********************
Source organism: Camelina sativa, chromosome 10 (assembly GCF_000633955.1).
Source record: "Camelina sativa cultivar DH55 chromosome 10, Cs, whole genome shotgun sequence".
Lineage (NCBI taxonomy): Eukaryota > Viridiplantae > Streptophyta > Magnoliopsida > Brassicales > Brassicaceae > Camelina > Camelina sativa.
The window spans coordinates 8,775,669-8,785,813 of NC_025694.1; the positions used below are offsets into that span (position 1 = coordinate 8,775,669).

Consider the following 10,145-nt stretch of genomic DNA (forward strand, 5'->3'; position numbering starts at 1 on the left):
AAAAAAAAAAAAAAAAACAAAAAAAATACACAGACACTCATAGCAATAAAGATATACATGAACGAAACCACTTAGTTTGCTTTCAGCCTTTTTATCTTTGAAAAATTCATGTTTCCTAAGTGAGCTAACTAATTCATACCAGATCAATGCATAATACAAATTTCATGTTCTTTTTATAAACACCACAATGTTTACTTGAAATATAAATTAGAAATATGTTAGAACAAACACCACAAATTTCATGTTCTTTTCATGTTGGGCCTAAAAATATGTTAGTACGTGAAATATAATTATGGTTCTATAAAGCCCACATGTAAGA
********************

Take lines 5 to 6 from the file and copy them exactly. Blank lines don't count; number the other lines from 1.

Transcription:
Consider the following 10,145-nt stretch of genomic DNA (forward strand, 5'->3'; position numbering starts at 1 on the left):
AAAAAAAAAAAAAAAAACAAAAAAAATACACAGACACTCATAGCAATAAAGATATACATGAACGAAACCACTTAGTTTGCTTTCAGCCTTTTTATCTTTGAAAAATTCATGTTTCCTAAGTGAGCTAACTAATTCATACCAGATCAATGCATAATACAAATTTCATGTTCTTTTTATAAACACCACAATGTTTACTTGAAATATAAATTAGAAATATGTTAGAACAAACACCACAAATTTCATGTTCTTTTCATGTTGGGCCTAAAAATATGTTAGTACGTGAAATATAATTATGGTTCTATAAAGCCCACATGTAAGA